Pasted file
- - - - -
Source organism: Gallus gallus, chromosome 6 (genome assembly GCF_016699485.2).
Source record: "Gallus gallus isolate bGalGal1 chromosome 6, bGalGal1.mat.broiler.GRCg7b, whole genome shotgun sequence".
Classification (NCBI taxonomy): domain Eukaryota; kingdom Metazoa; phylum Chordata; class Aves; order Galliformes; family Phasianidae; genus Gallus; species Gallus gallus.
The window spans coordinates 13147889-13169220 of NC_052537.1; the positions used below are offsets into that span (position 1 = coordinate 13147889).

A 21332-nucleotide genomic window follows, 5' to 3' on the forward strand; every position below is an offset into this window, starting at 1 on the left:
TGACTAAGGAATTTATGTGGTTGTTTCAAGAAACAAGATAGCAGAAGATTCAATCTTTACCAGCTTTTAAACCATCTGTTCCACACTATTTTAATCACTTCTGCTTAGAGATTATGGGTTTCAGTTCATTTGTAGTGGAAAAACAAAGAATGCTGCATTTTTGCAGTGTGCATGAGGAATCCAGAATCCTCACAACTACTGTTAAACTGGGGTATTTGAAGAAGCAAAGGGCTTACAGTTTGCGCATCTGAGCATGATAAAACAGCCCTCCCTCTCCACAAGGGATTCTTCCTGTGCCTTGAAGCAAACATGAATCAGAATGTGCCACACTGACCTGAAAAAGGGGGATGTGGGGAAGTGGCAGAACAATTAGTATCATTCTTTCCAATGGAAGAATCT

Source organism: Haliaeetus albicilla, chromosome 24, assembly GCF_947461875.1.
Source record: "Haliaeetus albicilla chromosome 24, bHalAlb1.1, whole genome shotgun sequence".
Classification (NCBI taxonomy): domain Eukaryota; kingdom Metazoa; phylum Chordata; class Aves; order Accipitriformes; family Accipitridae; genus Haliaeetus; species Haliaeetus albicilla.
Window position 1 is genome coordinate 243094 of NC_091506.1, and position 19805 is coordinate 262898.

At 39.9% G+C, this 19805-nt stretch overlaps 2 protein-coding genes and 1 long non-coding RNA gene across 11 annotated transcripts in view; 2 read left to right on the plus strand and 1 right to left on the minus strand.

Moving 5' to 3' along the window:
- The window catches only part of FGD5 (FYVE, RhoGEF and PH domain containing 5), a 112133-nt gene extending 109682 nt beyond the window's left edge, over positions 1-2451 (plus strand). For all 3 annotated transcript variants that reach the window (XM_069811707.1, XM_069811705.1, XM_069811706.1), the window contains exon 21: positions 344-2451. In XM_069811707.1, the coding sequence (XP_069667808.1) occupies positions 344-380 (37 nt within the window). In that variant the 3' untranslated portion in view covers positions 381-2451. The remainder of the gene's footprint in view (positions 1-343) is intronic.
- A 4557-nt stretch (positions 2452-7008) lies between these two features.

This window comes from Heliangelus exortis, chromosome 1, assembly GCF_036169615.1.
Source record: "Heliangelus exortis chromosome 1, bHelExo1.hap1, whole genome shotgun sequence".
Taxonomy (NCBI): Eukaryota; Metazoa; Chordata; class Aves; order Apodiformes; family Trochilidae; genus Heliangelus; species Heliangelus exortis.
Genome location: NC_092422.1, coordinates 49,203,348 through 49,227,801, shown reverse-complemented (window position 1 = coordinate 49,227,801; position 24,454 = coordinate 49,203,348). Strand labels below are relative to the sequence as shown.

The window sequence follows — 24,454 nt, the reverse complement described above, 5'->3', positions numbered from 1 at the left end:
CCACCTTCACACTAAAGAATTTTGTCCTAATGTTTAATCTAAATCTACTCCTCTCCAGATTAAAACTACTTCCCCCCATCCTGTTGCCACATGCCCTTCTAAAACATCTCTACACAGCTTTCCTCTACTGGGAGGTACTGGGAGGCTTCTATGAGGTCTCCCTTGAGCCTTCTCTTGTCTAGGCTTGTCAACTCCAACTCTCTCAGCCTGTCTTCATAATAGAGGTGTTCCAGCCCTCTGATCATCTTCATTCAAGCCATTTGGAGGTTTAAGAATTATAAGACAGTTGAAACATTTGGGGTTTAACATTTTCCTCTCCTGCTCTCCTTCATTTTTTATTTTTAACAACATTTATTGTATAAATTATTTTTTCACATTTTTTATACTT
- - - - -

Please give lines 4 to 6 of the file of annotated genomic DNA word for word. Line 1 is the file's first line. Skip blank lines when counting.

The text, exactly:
The window spans coordinates 13147889-13169220 of NC_052537.1; the positions used below are offsets into that span (position 1 = coordinate 13147889).

A 21332-nucleotide genomic window follows, 5' to 3' on the forward strand; every position below is an offset into this window, starting at 1 on the left:
TGACTAAGGAATTTATGTGGTTGTTTCAAGAAACAAGATAGCAGAAGATTCAATCTTTACCAGCTTTTAAACCATCTGTTCCACACTATTTTAATCACTTCTGCTTAGAGATTATGGGTTTCAGTTCATTTGTAGTGGAAAAACAAAGAATGCTGCATTTTTGCAGTGTGCATGAGGAATCCAGAATCCTCACAACTACTGTTAAACTGGGGTATTTGAAGAAGCAAAGGGCTTACAGTTTGCGCATCTGAGCATGATAAAACAGCCCTCCCTCTCCACAAGGGATTCTTCCTGTGCCTTGAAGCAAACATGAATCAGAATGTGCCACACTGACCTGAAAAAGGGGGATGTGGGGAAGTGGCAGAACAATTAGTATCATTCTTTCCAATGGAAGAATCT